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Pat Riley Addresses the Miami Heat Summer

July 17th, 2016 1 comment
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The following post attempts to parse through the eloquent words of Pat Riley, delivered at his press conference on Saturday, to arrive at their true meaning.

Things are not always necessarily what they seem.

During a press conference on Saturday to discuss the state of his Miami Heat team, Pat Riley opened up about the sadness he feels for having lost Dwyane Wade, the team’s most important ever player.

“What happened with Dwyane floored me. And I’m going to miss the fact of what I might have had planned for him and his future and how I saw the end and my thought process in how I could see his end here with the Heat… It’s not going to be the same without him… I have been here when Zo left, Shaq left, when Brian Grant, Eddie Jones. But Dwyane is unique.”

After 13 seasons, Wade is gone. Officially signed by the Chicago Bulls.

Wade will get paid $47.0 million over the next two years, with a player option on the second season. That’s more than the Heat’s two-year, $40.0 million offer. But this wasn’t about the money.

Wade’s decision was predicated on a deteriorating relationship that resulted from a fundamental difference in philosophies. A difference that was two years in the making.  Read more…

Revamped Heat Roster Maintains Youthful Core, Flexibility for 2017

July 11th, 2016 1 comment
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The Miami Heat initiated its post-Dwyane Wade transition by completing a flurry of moves in rapid-fire succession on Sunday, the timing of which dictated by the man potentially set to replace him and the execution of which pursued with a singular goal in mind.

Pat Riley has always dreamed big. In the past 12 years, he has acquired Shaquille O’Neal and LeBron James — arguably the NBA’s two greatest post-Michael-Jordan era players — and paired them with Wade to secure the franchise’s five NBA finals appearances and three titles.

Title aspirations are standard course for Riley and owner Micky Arison. It represents the foundation for everything they do. How they think. How they plan. How they negotiate, even if the parameters for negotiation ultimately lead to the loss of a franchise icon.

Facing the potential overwhelming loss of the team’s most critical ever player, Riley and Arison were unwilling to concede so much in their negotiation with Wade as to paralyze their team’s ability to build a title contender. They believe the Heat is currently in a better position to succeed than would have been the case if they were to have met Wade’s demands. They believe they have compiled a solid core of multi-talented youngsters in guards Tyler Johnson and Josh Richardson, forward Justise Winslow and center Hassan Whiteside. They believe they have a potentially perfect, floor-spacing frontcourt compliment to Whiteside in Chris Bosh, assuming health. And they believe they have an All-Star caliber lead guard in Goran Dragic to spearhead the charge.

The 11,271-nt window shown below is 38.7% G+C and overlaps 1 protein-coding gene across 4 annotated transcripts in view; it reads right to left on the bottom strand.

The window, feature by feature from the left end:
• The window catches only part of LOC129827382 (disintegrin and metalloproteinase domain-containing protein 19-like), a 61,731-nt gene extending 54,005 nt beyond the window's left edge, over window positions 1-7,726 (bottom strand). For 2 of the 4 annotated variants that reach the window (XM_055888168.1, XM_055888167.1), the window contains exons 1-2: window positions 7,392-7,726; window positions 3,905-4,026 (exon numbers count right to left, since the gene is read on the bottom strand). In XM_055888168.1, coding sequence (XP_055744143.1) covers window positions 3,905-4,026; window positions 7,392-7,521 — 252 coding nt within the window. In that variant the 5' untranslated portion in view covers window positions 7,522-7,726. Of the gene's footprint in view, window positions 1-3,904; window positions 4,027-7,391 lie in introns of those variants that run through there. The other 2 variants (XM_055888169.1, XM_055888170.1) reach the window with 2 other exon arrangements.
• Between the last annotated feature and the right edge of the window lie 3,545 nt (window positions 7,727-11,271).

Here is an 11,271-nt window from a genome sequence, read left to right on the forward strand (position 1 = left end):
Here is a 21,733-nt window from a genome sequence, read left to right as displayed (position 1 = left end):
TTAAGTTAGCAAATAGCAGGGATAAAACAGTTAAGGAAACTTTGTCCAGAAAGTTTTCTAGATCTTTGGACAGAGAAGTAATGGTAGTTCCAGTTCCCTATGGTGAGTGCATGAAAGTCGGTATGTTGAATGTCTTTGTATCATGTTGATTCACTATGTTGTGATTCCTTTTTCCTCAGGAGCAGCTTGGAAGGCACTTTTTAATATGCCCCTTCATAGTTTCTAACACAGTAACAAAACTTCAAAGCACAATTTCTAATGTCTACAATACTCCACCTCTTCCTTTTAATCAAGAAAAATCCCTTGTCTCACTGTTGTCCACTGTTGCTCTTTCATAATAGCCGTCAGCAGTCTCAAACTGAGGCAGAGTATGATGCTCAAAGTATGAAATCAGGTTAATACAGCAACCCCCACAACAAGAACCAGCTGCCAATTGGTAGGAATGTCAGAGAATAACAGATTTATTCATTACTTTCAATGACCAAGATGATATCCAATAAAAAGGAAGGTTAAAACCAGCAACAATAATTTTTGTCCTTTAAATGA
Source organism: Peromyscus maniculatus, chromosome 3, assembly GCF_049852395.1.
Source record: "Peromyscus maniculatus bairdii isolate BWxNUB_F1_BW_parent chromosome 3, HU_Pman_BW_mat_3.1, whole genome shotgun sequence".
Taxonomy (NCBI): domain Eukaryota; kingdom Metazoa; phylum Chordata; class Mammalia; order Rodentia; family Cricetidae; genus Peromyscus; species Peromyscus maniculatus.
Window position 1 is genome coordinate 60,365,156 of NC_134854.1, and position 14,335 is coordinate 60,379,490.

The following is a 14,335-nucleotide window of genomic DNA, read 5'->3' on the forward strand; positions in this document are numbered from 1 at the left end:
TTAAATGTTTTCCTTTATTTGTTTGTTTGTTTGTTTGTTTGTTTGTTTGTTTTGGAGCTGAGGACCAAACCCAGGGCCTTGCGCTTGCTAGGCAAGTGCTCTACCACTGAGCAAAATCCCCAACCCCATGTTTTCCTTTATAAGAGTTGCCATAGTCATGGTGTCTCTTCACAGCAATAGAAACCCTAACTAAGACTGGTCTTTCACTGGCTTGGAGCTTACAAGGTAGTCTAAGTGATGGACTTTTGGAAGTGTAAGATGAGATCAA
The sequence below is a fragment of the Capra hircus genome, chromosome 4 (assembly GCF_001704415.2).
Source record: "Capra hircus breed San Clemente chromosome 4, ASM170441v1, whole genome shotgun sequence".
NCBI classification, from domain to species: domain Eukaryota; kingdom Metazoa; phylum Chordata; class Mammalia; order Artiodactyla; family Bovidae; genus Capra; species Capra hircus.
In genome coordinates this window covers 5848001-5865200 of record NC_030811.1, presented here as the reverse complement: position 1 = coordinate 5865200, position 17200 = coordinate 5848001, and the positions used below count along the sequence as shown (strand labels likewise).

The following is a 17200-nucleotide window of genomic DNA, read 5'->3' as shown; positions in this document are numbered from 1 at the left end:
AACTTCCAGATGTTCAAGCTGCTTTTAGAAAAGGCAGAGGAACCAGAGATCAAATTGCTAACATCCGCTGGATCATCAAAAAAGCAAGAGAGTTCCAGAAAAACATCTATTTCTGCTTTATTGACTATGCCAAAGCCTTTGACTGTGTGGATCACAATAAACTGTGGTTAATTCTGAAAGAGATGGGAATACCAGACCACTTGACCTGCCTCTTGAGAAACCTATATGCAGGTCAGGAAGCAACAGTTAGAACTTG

They may be right.

Johnson will compete with Richardson for the starting shooting guard role (a battle which he’ll win to start the season, with Richardson still sidelined with a partially torn medial collateral ligament). But, perhaps more importantly, he also serves as insurance against a lack of development from Winslow.

In his first season, Winslow showed great promise as a defender. But his offense at times proved to be so limited that defenders constantly sagged away from him, often effectively relegating the Heat to playing four-on-five basketball. If he improves his shooting, he could quickly become one of the Heat’s most vital players. If he doesn’t, his future as a starter could quickly be jeopardized.

Imagine, for a moment, a Dragic – Johnson – Richardson – Bosh – Whiteside unit.

In an offense system designed to capitalize upon it, what was once a shocking inability to space the floor – predicated largely on the always imperfect backcourt tandem of Wade and Dragic — could now be considered a strength. And depending upon where Richardson – who led the entire NBA in three-point shooting percentage after the All-Star Break, at 53 percent – and Johnson – who shot 41 percent on three-pointers last season (excluding heaves), despite often being miscast on offense as a point guard — level off with their shooting, a potentially big one at that.

That type of shooting could provide Whiteside — now a franchise cornerstone with his four-year, $96.4 million contract secured – the much-coveted floor-spacing into which to maneuver.

At 7-feet, 265-pounds, and with a ridiculous 7-foot-7-inch wingspan, Whiteside alters the geometry of the game. His individual statistics last season were silly – 17.6 points (on 60.6 percent shooting), 14.7 rebounds and 4.6 blocks per 36 minutes played. And he did it despite constantly having two, three, and sometimes four defenders hanging all over him every time he touched the basketball. Because why not collapse at even the hint of danger? Who was going to hurt you from the perimeter if you do? Not Wade.